TMI also asserts that the agency should have rejected MCS's proposal as unacceptable because it did not constitute an unconditional promise to perform in accordance with the RFP. In this regard, TMI asserts that MCS's proposal reflects a combination of two allegedly incomplete proposals dated years apart for two different contracts with different scopes of work.

The agency takes the position that MCS's proposal was well organized and notes that it included a properly executed standard form 1449 which clearly stated the correct solicitation number and thus indicated MCS's promise to perform in accordance with the terms of the solicitation. The contracting officer states that she noticed certain references to another solicitation number but did not feel it created a basis to reject the proposal since it is not unusual for offerors to cut and paste from prior solicitations. The record does show that MCS's key personnel resumes are either dated 1997 or undated and reference a different solicitation number, and that its proposal contained an organizational chart with no names provided for any of the positions besides president. We see nothing improper with an offeror using resumes of personnel it has used under prior solicitations, and the solicitation here did not require the production of an organizational chart. In our view, the fact that Moore's proposal obviously contained some pages from a prior solicitation does not call into question its promise to perform in accordance with the current RFP.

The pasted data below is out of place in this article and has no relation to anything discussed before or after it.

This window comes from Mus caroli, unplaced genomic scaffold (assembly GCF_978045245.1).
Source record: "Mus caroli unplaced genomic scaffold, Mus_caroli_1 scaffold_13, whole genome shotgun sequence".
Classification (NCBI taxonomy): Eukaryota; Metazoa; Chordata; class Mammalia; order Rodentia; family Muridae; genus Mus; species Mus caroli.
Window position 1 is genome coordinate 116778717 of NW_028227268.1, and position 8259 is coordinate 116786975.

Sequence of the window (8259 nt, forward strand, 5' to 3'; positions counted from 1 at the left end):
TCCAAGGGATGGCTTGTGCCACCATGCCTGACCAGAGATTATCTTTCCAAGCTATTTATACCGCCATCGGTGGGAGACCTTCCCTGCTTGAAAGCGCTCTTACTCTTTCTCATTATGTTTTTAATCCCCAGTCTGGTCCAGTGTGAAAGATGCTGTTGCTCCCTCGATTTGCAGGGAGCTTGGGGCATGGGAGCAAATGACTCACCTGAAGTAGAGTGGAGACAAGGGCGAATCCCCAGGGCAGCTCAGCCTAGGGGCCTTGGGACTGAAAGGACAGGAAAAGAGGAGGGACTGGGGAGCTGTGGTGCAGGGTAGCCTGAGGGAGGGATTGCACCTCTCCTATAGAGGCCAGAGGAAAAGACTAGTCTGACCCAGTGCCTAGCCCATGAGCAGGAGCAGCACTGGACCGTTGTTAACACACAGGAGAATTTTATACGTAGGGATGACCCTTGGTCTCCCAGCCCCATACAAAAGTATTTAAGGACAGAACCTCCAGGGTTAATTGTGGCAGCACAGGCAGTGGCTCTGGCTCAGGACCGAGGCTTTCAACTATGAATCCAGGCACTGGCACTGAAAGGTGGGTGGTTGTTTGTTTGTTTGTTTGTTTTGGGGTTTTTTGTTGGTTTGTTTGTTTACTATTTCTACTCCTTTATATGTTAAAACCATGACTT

Contrary to TMI's argument that it is unclear who MCS is proposing for any of the positions under the contract and what resumes, if any, go with any of the key positions, MCS's proposal clearly provides resumes for the president, contract manager and alternate contract manager. Agency Report, Tab 5, Resume of Key Personnel. While TMI argues that MCS's proposed alternate contract manager does not demonstrate experience with food services for military mess halls, the record shows that MCS proposed a contract manager with extensive experience in providing food services for mess halls at Camp Lejeune, and MCS provided two additional resumes of personnel with extensive experience in providing food services for mess halls. Id. In this regard, TMI has simply failed to show that the agency's evaluation of MCS's proposal was unreasonable.

TMI also asserts that the evaluations were inconsistent in that TMI had an equal number of very good and satisfactory references, yet the evaluators wanted to rate TMI as satisfactory (which the contracting officer raised to good), while MCS's proposal had more ratings of satisfactory and good than it did excellent, yet the contracting officer rated MCS's as excellent. As explained above, one of TMI's references contained satisfactory ratings in each category, with one marginal rating, while the other reference provided all very good ratings. On this basis, the agency reasonably rated this combination of past performance reports as good. On the other hand, MCS provided two references from a contract almost identical in size and scope to this solicitation. One reference rated MCS mostly very good with some satisfactory ratings. The other reference gave MCS's a combination of exceptional and very good ratings. Based on these ratings along with supporting narratives that contained numerous notations about MCS's meeting and exceeding the contract requirements, the contracting officer had a reasonable basis to rate MCS's proposal as excellent under past performance.